This next section poses no small problem for the modalist/oneness believer. The entire Trinity is simultaneously present at the baptism of Jesus


You are My beloved Son, in whom I am well pleased:

When this voice of God the Father spoke from heaven, everyone knew that Jesus was not just another man being baptized. They knew Jesus was the perfect (in whom I am well pleased) Son of God, identifying with sinful man.

Many claim that Jesus never claimed to be God. Aside from the fact that this is patently untrue, even if He had not declared His deity, God the Father declared the deity of the Son. In calling Him “my son” God the Father identified the Son as also being God.

In Psalm 2 (An incredibly Messianic Psalm) YHWH speaks to the Lord and says, “Thou art my Son. Today I have begotten thee.” Furthermore the Father, speaking to the Son, says “Thy Throne, O God, is forever. (Psalm 45:6, Hebrews 1:8)

This strange scene displayed a humble beginning:

  • Jesus: A common, unremarkable name.
  • From Nazareth: An unremarkable, despised village.
  • Of Galilee: The unspiritual region, not the “Bible belt” of the area at that time.
  • Was baptized: Identified with sinful man.
  • In the Jordan: An unremarkable – often even unpleasant – river. “Early rabbinic tradition explicitly disqualifies the River Jordan for purification, [according to] The Mishnah, ParahVIII. 10.” (Lane)


The scene also puts the glory of Heaven on display.

The heavens parting: Heaven opened wide for this. The ancient Greek for this phrase is strong. It has the idea that sky was torn in two, “being rent asunder, a sudden event.” (Bruce) Think about this for a minute…God Himself parts the Heavens  to view the baptism of the Son. No doubt the entire Host was watching as well.

The Spirit descending: The Spirit of God was present, and in some way His presence was discernable. Like a doveLuke 3:22 puts it like this: And the Holy Spirit descended in bodily form like a dove upon Him. In some way the Spirit was present and “flew down” on Jesus like a dove. Think back to Genesis 1: The Spriti of God was moving over the surface of the deep; the Hebrew actually says was brooding, like a mother bird gathering chicks under her wings.

We gloss over this frequently, but think about if for a second…God Himself manifests His presence at the baptism of the Son. The entire Godhead is present at the Baptism. Talk about a showstopper!

A voice came from heaven: It’s rare in the Bible when we read that God speaks audibly from heaven, but this is one of those glorious occasions. At the Transfiguration, God’s voice from heaven sounds like thunder but we have no such indication in this passage. It is possible that only Jesus knew what was being said but I rather doubt that. We can, logically, deduce that all present heard the voice and knew what was being said.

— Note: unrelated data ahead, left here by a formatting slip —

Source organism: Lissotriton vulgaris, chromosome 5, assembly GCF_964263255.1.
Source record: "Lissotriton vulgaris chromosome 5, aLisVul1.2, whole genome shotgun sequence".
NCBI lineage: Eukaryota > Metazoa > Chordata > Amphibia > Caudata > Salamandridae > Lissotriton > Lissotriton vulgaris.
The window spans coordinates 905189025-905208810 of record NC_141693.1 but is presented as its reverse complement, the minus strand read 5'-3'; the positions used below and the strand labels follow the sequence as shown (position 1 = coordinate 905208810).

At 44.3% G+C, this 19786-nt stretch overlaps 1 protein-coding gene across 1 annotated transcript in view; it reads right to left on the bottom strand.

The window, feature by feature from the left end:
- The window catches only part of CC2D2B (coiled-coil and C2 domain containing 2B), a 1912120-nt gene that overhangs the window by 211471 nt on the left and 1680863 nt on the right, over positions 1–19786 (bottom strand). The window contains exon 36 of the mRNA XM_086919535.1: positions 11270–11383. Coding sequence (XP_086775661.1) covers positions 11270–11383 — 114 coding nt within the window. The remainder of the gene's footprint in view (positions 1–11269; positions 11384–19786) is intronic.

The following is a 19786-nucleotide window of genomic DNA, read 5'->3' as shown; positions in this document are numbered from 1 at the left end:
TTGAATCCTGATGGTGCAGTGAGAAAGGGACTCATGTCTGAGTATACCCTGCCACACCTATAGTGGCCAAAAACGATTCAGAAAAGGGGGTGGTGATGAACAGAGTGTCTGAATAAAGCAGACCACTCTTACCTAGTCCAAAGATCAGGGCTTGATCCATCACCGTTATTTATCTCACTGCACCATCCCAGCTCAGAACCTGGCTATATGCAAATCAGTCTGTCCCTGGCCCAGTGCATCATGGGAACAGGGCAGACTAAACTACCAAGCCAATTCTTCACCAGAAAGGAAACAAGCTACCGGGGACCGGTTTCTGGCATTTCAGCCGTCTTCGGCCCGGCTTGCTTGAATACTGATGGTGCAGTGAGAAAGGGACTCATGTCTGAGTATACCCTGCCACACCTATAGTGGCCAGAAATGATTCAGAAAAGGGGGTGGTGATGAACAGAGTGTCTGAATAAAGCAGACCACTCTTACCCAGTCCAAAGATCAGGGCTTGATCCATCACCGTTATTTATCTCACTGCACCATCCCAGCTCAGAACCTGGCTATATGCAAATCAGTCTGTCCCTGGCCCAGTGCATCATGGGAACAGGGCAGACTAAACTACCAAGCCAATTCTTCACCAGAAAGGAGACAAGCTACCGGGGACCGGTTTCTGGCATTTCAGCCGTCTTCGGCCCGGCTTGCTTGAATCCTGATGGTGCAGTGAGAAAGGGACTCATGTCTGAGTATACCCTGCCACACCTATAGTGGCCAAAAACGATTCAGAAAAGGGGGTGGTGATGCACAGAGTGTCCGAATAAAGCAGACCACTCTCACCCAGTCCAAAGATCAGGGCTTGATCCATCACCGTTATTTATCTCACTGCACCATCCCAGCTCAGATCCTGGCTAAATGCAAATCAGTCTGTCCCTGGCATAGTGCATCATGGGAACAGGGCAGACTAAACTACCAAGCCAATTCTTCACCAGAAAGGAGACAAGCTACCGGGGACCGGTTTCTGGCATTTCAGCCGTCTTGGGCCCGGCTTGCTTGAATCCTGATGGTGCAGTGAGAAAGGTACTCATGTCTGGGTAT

You are My beloved Son, in Whom I am well pleased:

I want you to think about a passage that we don’t usually associate with the baptism of Jesus but that is apropos nonetheless. Consider John 1:1-3. The connotation here is one of intimate fellowship. Consider also, John 1:18 where the Son was in the bosom of the Father. Intimate fellowship, face to face communication.

An error to correct:

Many use this passage to suggest that baptism is the symbol of the New Covenant. They are incorrect. The sign of the New Covenant is in John 14:17, the Indwelling Holy Spirit. See also 1 Corinthians 6:19-20


I will share a separate lesson on the Indwelling of the Holy Spirit at a later time.

John the Baptizer

John the Baptizer

John (Jonah in Hebrew, Jonas in Aramaic) is the last in the vein of the Old Testament Prophets, even though his story is found in the Gospels. Unline the other OT Prophets, John did no predict Messiah; he announced him and introduced him to the world.

The content below is adapted from the Life Application Bible. Tyndale House Publishers owns the copyright to the Life Application Study Bible and retains all rights and privileges associated with the text.

THERE’S NO GETTING AROUND IT—John the Baptist was unique. He wore odd clothes and ate strange food and preached an unusual message to the Judeans who went out to the wastelands to see him.

But John did not aim at uniqueness for its own sake. Instead, he aimed at obedience. He knew he had a specific role to play in the world—announcing the coming of the Savior—and he put all his energies into this task. Luke tells us that John was in the wilderness when God’s word of direction came to him. John was ready and waiting. The angel who had announced John’s birth to Zechariah had made it clear that this child was to be a Nazirite—someone set apart for God’s service. John remained faithful to that calling.